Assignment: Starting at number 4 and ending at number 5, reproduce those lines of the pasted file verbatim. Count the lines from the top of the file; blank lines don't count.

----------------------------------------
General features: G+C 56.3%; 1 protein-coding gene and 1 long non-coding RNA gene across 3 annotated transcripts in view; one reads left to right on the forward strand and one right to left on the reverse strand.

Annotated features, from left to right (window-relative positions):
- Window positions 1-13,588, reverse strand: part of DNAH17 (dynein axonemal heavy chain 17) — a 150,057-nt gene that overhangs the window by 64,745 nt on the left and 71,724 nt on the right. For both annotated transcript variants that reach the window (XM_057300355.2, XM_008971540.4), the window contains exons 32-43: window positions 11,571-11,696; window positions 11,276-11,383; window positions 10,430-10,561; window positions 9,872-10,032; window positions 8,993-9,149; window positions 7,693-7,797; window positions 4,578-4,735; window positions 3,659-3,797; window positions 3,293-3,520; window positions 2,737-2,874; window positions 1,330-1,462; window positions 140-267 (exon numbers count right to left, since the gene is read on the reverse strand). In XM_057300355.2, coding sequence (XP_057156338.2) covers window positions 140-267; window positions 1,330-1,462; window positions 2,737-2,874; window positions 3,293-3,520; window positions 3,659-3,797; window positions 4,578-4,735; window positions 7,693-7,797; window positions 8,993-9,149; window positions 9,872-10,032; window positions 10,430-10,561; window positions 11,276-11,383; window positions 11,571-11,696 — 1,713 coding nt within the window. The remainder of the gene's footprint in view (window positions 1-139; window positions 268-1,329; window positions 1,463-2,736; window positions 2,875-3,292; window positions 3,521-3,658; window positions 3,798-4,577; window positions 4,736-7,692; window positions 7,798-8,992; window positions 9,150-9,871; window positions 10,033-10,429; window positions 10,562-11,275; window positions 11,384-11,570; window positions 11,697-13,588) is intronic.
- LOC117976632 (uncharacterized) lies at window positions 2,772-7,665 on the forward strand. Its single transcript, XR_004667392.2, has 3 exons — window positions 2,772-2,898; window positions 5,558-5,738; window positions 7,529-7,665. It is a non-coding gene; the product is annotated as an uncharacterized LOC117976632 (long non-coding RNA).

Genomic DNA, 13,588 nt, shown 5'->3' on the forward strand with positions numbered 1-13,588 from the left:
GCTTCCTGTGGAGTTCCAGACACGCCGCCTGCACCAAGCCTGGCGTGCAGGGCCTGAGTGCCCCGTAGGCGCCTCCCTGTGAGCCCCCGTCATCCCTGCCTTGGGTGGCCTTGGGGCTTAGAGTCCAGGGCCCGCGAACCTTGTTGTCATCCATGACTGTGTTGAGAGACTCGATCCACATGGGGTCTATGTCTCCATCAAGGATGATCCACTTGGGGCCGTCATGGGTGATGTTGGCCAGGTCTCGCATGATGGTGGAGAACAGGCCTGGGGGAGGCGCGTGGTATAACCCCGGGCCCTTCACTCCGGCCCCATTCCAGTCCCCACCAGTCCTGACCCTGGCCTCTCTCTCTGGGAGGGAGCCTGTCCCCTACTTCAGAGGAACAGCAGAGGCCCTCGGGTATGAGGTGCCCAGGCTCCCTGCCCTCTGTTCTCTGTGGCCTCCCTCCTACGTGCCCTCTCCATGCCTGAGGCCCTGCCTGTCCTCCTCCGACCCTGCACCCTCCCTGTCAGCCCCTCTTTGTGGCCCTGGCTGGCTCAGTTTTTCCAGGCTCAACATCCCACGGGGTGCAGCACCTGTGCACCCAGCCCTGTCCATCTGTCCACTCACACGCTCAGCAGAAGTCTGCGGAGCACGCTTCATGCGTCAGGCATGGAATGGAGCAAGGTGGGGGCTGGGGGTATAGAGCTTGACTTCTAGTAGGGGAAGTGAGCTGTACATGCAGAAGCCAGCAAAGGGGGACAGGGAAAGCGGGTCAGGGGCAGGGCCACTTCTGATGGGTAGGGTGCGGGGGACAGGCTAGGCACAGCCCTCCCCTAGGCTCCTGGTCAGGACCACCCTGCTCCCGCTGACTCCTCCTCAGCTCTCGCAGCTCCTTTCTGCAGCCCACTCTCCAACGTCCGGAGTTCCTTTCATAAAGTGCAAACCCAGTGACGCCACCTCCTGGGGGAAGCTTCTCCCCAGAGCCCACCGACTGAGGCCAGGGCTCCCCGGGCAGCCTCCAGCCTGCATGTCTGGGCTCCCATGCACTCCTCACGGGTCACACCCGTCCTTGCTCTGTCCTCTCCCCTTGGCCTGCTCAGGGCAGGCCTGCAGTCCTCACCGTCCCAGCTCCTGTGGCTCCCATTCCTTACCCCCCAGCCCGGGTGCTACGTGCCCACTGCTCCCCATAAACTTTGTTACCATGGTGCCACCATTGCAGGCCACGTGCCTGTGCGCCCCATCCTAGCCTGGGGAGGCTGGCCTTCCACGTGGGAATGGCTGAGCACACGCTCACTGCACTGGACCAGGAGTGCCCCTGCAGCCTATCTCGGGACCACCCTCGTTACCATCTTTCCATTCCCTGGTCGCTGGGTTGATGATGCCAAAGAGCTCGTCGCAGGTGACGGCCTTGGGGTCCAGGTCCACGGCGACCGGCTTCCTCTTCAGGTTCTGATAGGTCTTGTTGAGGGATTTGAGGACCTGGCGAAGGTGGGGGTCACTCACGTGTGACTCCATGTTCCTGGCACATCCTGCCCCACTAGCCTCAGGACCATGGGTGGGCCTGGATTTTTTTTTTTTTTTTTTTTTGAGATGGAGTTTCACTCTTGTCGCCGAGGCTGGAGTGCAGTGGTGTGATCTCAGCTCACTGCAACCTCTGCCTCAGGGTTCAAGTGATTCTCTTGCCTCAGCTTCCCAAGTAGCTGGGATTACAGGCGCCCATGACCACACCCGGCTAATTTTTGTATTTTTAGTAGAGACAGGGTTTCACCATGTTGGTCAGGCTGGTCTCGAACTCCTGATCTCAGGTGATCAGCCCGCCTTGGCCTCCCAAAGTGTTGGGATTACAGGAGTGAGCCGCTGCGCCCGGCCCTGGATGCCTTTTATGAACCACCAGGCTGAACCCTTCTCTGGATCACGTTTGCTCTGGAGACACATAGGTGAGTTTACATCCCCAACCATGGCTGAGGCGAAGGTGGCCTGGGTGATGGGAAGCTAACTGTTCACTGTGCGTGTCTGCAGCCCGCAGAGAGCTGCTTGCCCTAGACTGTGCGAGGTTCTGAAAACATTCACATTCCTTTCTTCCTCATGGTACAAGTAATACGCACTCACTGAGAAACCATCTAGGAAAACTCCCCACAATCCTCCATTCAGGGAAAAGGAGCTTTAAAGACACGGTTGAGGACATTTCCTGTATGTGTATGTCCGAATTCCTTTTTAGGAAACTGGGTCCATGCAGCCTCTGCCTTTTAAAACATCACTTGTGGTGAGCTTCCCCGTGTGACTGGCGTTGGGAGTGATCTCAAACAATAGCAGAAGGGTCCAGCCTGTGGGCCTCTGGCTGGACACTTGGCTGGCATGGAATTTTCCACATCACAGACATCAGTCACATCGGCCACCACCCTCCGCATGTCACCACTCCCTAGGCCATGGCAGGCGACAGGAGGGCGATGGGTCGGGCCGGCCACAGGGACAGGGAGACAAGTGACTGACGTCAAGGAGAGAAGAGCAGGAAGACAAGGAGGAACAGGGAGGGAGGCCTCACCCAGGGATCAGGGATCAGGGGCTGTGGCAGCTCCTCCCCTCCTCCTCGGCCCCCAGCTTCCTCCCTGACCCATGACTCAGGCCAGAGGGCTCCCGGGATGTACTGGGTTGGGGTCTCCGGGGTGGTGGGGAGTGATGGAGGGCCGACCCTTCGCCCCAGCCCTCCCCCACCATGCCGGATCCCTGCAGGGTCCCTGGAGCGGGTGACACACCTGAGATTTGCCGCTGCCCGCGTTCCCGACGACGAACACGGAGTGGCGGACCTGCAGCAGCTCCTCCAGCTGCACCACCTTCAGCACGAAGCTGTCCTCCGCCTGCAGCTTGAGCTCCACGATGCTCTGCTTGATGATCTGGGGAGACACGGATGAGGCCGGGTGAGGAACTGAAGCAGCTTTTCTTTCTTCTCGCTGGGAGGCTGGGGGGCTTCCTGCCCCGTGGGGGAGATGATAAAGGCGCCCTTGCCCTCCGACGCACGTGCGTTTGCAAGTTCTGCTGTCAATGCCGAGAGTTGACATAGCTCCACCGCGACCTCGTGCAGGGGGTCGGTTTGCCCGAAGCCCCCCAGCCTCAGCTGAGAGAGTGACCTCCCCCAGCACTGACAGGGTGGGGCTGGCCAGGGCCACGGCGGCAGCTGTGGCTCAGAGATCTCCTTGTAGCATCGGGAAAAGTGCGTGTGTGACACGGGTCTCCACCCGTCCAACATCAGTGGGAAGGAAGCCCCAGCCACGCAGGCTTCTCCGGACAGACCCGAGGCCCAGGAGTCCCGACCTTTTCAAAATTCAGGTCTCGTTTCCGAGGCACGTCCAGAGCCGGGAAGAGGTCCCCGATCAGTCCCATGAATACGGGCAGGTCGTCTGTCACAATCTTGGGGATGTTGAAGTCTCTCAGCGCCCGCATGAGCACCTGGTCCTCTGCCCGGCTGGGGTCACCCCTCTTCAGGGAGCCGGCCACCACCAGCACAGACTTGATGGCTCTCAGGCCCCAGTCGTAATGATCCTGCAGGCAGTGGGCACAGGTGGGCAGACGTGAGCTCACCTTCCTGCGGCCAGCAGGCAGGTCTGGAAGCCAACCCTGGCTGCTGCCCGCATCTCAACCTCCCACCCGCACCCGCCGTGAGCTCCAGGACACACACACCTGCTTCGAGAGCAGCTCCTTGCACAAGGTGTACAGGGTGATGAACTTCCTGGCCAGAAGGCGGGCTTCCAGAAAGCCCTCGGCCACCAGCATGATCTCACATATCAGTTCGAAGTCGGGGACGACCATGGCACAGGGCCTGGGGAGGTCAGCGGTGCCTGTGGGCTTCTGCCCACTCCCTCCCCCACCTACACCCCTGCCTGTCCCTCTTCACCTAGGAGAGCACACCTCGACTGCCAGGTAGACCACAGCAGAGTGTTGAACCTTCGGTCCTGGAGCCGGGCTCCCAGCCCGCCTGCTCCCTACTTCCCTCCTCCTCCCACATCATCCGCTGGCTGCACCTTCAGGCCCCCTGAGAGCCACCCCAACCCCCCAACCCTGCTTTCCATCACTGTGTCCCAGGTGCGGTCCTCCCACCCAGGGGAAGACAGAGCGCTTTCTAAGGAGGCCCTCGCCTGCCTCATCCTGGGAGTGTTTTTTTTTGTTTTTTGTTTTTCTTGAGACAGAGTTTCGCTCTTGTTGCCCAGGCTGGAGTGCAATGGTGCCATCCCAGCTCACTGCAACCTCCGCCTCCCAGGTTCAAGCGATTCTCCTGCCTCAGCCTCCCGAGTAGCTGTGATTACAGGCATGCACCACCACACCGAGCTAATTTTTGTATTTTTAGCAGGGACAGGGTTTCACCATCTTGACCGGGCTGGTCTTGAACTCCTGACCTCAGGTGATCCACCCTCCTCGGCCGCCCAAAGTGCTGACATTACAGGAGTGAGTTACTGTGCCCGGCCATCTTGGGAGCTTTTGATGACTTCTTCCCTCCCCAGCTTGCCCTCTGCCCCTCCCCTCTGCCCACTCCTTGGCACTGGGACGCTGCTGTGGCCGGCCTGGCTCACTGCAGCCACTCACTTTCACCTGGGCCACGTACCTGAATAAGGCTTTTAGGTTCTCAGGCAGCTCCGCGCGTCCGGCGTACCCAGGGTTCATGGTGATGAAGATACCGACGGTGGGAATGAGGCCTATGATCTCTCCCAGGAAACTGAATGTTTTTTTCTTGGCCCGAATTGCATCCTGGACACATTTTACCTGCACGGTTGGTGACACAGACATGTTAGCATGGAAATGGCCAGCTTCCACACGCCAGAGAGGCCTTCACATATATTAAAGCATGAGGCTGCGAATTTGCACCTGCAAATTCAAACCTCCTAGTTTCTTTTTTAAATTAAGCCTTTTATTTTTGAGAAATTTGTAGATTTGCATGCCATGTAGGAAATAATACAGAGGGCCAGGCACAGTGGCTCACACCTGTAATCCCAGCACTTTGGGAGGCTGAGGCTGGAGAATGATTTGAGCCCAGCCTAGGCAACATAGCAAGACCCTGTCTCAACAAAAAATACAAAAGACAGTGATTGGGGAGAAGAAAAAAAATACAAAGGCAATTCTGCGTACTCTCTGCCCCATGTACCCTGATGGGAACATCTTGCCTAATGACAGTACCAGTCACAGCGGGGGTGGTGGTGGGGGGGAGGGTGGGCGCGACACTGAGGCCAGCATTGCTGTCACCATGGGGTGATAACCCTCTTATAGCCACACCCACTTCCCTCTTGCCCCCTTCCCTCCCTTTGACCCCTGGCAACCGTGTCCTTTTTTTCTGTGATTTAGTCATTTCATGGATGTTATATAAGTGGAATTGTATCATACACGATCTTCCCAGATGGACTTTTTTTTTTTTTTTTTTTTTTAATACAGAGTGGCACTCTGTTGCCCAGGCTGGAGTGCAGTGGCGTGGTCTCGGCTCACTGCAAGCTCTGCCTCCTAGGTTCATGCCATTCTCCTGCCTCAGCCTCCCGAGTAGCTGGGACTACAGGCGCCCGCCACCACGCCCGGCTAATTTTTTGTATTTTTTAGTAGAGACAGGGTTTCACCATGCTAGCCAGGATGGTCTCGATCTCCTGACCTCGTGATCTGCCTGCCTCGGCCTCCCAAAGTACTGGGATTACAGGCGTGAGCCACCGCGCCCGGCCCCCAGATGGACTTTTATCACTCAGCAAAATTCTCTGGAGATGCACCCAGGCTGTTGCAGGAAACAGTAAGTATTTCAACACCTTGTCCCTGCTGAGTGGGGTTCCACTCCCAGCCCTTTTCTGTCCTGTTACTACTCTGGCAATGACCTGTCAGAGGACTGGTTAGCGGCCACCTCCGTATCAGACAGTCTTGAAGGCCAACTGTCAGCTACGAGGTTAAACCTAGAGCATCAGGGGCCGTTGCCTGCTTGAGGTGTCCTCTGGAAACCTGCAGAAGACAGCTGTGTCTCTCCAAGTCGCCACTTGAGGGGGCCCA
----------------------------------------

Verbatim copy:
- LOC117976632 (uncharacterized) lies at window positions 2,772-7,665 on the forward strand. Its single transcript, XR_004667392.2, has 3 exons — window positions 2,772-2,898; window positions 5,558-5,738; window positions 7,529-7,665. It is a non-coding gene; the product is annotated as an uncharacterized LOC117976632 (long non-coding RNA).

Genomic DNA, 13,588 nt, shown 5'->3' on the forward strand with positions numbered 1-13,588 from the left: